WordPress plugin and theme developers often use transients API to store timely information in your WordPress database.
This allows them to reuse this information and make their plugins function faster. While this is an incredible performance technique, sometimes it may affect your website during testing or development.
For example, you may realize that certain elements like popular posts or Twitter widgets are not changing despite emptying WordPress cache.
That’s usually because the transient for that particular feature is not working as expected. To fix the issue, your options are to wait until transients expire or manually fix it.
In this article, we will show you how to easily manage and delete transients in WordPress.
What is Transients?
The Transients API in WordPress allows developers to store information in your WordPress database with an expiration time. This helps improve WordPress performance and speed up your website while reducing overall server load.
For example, many WordPress social media plugins use transients to retrieve and store share counts for posts.
If they didn’t use transients, then your server will need to connect with all social networks on each page load which will slow down your site significantly.
That’s why transients are awesome.
Now you may be wondering, why would you ever want to manage or delete transients?
Well, things can go wrong sometimes. Let’s say a connection between Facebook and your site didn’t go so well, and now it’s showing a count of 0. You can wait 30 minutes or sometimes longer for a transient to expire, or you can clear out the transient cache and get the most accurate count.
It also helps when testing a plugin to make sure that it’s really working like it is supposed to.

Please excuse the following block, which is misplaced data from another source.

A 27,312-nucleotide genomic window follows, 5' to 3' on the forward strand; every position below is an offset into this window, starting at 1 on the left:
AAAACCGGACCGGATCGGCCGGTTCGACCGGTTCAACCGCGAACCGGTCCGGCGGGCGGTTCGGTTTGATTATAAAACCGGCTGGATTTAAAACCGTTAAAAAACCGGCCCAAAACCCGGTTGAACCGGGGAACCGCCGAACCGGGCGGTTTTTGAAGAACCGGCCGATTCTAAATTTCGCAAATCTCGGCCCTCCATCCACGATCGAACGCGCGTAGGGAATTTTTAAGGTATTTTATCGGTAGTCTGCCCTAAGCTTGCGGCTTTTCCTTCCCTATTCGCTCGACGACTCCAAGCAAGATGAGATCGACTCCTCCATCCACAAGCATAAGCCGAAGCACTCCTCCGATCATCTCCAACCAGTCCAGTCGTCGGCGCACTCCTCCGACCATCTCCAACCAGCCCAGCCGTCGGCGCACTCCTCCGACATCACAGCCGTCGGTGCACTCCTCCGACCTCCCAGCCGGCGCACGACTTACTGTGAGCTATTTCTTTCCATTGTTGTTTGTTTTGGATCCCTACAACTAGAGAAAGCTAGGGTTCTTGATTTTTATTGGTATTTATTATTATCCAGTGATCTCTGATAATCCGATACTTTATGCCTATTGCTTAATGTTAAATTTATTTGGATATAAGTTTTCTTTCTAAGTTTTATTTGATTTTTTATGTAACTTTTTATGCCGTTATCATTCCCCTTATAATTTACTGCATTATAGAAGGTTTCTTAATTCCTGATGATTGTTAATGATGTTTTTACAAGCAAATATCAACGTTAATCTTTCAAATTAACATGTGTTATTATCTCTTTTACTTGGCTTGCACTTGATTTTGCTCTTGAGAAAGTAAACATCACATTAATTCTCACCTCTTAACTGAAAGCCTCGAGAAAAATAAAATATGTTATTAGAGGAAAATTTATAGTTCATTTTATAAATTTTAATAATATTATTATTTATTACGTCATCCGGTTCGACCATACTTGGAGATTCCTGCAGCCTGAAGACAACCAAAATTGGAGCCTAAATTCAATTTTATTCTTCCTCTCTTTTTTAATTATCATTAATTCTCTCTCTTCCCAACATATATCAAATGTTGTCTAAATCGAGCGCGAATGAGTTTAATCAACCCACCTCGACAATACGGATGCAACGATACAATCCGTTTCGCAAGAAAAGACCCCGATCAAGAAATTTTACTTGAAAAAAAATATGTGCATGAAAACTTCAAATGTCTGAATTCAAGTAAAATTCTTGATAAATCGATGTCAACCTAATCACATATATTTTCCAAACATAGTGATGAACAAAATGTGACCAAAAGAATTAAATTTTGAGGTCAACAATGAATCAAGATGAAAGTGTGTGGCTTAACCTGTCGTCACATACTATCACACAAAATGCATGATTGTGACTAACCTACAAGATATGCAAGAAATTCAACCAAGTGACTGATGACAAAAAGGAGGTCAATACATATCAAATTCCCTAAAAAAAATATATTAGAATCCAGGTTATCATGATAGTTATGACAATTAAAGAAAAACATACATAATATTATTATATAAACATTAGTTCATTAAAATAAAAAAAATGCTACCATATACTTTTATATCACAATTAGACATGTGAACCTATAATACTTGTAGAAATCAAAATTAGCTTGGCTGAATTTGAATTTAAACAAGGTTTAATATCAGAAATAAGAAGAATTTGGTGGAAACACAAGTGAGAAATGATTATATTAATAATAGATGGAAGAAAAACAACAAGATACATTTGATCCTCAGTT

Are WordPress transients like cookies?
WordPress transients are like cookies but only in the sense that they both allow developers to store temporary information. However, transients are much more powerful.
For example, cookies are stored in the user’s browser and have several limitations. They are also less secure and not as programable.
Transients, on the other hand, are stored in the WordPress database, can store different types of data, more secure, and easily programmable with the transients API.
That being said, let’s take a look at how to easily manage transients in WordPress and delete them when needed.
Managing Transients in WordPress
Upon activation, you need to visit Tools » Transients page to view and manage transients used by your WordPress site.
From here you will see a list of transients stored in your WordPress database.
This page lets you perform the following bulk actions:
- Delete expired transients
- Delete all transients with an expiry date
- Delete all transients
You can also look at transients listed below to edit or delete individual transients as needed. You can identify a transient by looking at its name.
Most trusted WordPress theme and plugin developers will use the product name in the transient to make it easily identifiable.
Right next to the name column, you’ll see the value for each particular transient. The transients value could be an object, array, number or alphanumeric string as the value.
You’ll also see an expiration time for each transient. Some of them may not have an expiration time set and will be displayed as ‘Does not expire’.
You can delete any of these transients or click on the Edit button to change their value.
This feature comes in handy when you are testing a theme or plugin and want to check it with different transient values.